Microsoft Cambridge Kinects to further glory
Engineers from the machine learning capability team at Microsoft Research Cambridge are in line to follow up their Guinness Book of World Records sales success with a major UK award for masterminding the Kinect human motion capture system, used with Xbox 360.
Microsoft is one of four elite UK teams tilting at Britain’s biggest engineering innovation prize – the Royal Academy of Engineering MacRobert Award.
Kinect for Xbox 360 has secured a position in the Guinness Book of World Records as the fastest selling consumer electronics device, with eight million sold in the first two months after launch.
The other finalists for the £50,000 prize for 2011 are:-
• Radio Design Ltd for the radio frequency filter that allows telephone companies like Orange and T-mobile to share their networks• Jaguar for the new lightweight aluminium XJ body, the first production car to be made using aerospace cold joining technology• Defence Science & Technology Laboratory for a new modular ceramic armour system for armoured personnel carriers. The judging panel of eminent engineers, innovators and entrepreneurs will unveil their decision at the Academy Awards Dinner in London on June 6. Microsoft’s Kinect represents a significant advance in technology for ‘Natural User Interface’ between man and machine. It was launched last November as ‘Kinect for Xbox 360,’ enabling controller-free games and entertainment in a new way.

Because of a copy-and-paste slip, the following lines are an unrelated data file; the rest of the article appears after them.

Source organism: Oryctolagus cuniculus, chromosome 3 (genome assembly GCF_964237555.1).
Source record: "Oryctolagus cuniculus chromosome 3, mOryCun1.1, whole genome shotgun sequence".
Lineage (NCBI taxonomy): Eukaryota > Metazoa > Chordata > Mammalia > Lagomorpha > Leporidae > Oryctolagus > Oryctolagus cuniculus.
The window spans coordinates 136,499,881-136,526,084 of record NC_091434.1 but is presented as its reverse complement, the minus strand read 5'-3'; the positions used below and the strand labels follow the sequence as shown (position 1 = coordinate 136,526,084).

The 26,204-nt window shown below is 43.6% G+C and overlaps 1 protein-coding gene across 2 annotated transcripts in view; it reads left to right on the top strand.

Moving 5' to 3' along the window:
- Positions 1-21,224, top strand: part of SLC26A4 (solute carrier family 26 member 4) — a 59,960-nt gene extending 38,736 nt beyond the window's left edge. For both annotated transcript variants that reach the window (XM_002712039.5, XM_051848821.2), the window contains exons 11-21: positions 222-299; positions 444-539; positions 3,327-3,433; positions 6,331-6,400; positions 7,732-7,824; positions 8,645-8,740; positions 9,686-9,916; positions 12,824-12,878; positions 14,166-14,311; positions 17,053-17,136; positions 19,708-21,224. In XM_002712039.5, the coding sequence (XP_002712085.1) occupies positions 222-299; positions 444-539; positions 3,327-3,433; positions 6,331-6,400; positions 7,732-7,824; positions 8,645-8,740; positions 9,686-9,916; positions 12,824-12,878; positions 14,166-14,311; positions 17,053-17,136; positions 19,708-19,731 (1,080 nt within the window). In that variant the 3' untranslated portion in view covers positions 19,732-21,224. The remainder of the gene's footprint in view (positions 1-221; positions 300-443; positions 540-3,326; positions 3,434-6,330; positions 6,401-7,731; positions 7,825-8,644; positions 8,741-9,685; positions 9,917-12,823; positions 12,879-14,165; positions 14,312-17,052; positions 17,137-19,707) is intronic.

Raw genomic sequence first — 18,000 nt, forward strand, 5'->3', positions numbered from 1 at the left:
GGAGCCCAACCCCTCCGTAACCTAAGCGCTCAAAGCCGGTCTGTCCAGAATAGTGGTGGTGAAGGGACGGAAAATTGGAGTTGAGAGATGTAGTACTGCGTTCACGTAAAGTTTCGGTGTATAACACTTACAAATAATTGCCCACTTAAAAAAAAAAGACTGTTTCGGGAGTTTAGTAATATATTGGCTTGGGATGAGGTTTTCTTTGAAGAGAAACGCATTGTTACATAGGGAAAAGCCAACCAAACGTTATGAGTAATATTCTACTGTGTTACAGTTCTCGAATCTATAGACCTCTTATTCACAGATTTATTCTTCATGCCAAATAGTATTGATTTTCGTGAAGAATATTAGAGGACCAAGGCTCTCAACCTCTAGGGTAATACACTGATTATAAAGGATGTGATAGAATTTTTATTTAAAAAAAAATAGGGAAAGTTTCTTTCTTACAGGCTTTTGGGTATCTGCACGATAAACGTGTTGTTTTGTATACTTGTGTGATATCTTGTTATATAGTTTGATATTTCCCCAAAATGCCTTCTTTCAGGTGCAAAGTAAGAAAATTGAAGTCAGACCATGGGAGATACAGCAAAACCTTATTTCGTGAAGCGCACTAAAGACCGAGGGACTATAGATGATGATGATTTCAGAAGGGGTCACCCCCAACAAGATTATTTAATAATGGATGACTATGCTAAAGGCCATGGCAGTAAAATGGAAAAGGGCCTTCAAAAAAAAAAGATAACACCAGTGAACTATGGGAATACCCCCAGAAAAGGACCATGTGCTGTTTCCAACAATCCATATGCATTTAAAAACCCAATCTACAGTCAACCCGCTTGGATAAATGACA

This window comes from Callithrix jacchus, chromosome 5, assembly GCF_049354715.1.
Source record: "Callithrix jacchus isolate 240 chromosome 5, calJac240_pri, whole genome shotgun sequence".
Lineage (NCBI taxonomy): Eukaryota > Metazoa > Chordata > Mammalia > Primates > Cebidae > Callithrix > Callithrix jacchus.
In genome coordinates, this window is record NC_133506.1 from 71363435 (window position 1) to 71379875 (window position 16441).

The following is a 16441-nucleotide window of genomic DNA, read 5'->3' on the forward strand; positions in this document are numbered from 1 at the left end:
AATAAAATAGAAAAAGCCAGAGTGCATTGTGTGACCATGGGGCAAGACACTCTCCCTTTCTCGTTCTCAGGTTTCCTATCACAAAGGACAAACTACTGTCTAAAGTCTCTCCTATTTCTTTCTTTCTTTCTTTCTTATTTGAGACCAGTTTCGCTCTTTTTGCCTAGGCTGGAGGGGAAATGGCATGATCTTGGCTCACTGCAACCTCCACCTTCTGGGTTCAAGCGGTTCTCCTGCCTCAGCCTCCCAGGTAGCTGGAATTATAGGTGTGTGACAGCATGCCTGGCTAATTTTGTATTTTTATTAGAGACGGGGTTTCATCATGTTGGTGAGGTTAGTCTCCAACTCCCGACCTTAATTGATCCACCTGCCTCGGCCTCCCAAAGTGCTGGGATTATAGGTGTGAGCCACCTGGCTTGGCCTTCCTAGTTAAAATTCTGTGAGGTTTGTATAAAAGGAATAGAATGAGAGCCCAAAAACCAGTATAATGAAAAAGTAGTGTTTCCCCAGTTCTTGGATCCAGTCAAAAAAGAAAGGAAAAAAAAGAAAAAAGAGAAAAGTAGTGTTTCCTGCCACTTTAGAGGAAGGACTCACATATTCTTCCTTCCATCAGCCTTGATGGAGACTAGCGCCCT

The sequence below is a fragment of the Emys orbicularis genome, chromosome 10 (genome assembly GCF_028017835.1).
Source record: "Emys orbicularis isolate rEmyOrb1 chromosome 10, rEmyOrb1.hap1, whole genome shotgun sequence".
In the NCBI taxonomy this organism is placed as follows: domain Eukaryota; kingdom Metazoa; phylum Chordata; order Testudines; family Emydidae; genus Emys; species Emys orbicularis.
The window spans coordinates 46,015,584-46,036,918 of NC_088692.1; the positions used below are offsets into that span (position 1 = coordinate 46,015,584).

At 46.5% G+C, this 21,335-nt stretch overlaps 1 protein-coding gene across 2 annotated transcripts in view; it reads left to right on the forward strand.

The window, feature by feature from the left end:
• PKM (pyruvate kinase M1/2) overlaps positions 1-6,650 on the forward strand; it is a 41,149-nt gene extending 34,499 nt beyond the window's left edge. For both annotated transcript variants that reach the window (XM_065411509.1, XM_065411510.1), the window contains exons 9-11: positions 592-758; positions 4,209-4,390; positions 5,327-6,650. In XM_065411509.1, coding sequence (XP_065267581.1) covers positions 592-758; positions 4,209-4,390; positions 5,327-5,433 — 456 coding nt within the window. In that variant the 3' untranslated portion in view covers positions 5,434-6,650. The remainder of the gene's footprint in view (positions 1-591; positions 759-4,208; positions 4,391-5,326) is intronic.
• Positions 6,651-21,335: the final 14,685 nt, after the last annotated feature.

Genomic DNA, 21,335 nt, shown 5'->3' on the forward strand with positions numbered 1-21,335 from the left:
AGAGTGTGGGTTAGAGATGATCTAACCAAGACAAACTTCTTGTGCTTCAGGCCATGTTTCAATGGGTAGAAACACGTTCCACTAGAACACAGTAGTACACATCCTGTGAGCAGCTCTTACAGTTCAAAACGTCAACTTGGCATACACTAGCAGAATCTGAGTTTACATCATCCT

Movies and music can be controlled with the wave of a hand or the sound of your voice. Effectively, the user’s body is the controller. A major breakthrough in Kinect is the use of machine learning to classify parts of the body.
The Kinect sensor provides a stream of 3D ‘depth images’. This is analysed by software to give a moving interpretation of the human skeleton, at 30 frames per second.
Before Kinect, equipment for motion-capture was already available commercially but required instrumentation of the moving human subject, in the form of retro-reflective markers, placed on all body joints.
For user interfaces, however, it is imperative that motion capture is markerless. The Microsoft Research Cambridge laboratory applied machine learning techniques to build a capability to analyse depth images independently, classifying pixels in each depth image as belonging to one of 31 body parts.
The classifier is trained and tested using a very large database of pre-classified images, covering varied poses and body types. It is engineered so efficiently that it uses only a fraction of the total available computing capacity – essential to the practical success of Kinect.
The Microsoft team members cited for the Award are: Research scientist Dr Jamie Shotton; Principal Research Scientist , Dr Andrew Fitzgibbon; Software development engineer Mat Cook; senior research software development engineer Toby Sharp; and team leader Professor Andrew Blake, MD of the Cambridge research laboratory.